Treatment of celiac disease is based on the avoidance of gluten-containing food.
However, it is not known whether trace amounts of gluten are harmful to treated patients.
Dr Carlo Catassi and colleagues from Italy established the safety threshold of prolonged exposure to trace amounts of gluten.
The research team conducted a multicenter, double-blind, placebo-controlled, randomized trial in 49 adults with biopsy-proven celiac disease.
The patients were being treated with a gluten-free diet for 2 years.
|The percentage change in villous height was -1% in the 10-mg group|
|American Journal of Clinical Nutrition|
The background daily gluten intake was maintained at less than 5 mg.
After a baseline evaluation, patients were assigned to ingest daily for 90 days a capsule containing 0, 10, or 50 mg gluten.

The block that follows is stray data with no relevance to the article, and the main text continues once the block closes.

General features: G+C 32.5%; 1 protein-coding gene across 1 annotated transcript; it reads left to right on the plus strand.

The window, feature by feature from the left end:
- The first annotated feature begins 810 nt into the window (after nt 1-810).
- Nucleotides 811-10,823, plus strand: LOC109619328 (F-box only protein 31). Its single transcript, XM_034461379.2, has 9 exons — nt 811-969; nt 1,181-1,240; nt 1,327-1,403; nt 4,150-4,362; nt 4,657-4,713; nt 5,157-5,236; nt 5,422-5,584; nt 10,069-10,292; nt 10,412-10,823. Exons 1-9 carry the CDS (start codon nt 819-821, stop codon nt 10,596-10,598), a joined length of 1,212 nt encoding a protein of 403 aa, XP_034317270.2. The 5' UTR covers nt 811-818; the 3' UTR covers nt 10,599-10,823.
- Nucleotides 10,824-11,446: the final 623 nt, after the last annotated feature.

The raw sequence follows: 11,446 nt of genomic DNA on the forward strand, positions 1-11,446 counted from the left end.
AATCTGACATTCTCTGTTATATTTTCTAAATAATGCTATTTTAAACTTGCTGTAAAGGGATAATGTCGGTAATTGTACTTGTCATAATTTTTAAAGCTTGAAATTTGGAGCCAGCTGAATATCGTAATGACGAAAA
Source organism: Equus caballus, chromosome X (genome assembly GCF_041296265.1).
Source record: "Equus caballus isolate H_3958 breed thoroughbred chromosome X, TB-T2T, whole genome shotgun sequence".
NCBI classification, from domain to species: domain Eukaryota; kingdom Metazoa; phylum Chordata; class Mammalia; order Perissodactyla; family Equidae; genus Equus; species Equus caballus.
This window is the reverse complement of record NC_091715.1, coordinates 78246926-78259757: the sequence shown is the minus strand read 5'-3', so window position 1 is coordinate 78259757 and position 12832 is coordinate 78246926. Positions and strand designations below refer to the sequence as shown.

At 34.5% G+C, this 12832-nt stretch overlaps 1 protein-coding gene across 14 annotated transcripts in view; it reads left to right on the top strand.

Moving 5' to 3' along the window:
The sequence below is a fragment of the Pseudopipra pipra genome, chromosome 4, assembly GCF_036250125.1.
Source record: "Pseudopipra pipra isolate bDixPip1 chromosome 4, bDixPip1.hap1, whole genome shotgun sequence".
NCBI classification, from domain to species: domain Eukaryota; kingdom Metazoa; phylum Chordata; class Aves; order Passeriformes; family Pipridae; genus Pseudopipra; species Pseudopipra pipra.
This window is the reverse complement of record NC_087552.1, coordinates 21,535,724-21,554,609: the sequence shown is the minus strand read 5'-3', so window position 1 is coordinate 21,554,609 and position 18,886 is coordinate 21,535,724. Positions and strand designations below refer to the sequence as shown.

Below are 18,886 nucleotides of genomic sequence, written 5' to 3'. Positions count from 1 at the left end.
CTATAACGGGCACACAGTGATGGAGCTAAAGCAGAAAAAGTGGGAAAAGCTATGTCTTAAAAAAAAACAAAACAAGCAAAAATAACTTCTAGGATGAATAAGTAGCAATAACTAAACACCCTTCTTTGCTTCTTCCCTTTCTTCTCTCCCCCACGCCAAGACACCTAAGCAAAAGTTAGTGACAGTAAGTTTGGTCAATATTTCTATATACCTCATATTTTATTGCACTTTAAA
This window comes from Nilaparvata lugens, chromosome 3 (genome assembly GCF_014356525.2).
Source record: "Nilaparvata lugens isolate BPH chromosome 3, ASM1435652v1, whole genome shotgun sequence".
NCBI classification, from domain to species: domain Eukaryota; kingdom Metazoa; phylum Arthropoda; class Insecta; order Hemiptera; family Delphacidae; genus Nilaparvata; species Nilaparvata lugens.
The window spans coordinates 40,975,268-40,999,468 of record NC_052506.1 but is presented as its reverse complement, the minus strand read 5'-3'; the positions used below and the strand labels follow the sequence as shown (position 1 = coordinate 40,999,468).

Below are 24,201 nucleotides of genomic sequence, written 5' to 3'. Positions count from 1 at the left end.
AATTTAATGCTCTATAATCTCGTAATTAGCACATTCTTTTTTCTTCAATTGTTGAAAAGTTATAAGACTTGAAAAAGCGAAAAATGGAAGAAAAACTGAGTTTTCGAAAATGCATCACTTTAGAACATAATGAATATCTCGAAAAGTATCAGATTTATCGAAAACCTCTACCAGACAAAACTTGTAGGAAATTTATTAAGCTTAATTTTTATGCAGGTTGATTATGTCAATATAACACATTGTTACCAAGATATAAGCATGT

The researchers performed clinical, serologic, and histologic evaluations of the small intestine at baseline evaluation, and after the gluten microchallenge.
At baseline evaluation, the median villous height or crypt depth in the small-intestinal mucosa was significantly lower.
The research team found that the intraepithelial lymphocyte count was higher in celiac patients than in 20 controls without celiac disease.
The team noted that 1 patient developed a clinical relapse.
The research team found that at gluten microchallenge, the percentage change in villous height or crypt depth was 9% in the placebo group.
At gluten microchallenge, the percentage change in villous height or crypt depth was -1% in the 10-mg group, and -20% in the 50-mg group.
The team observed that no significant differences in the intraepithelial lymphocyte count were found between the 3 groups.
Dr Catassi's team concludes, “The ingestion of contaminating gluten should be kept lower than 50 mg/d in the treatment of celiac disease.”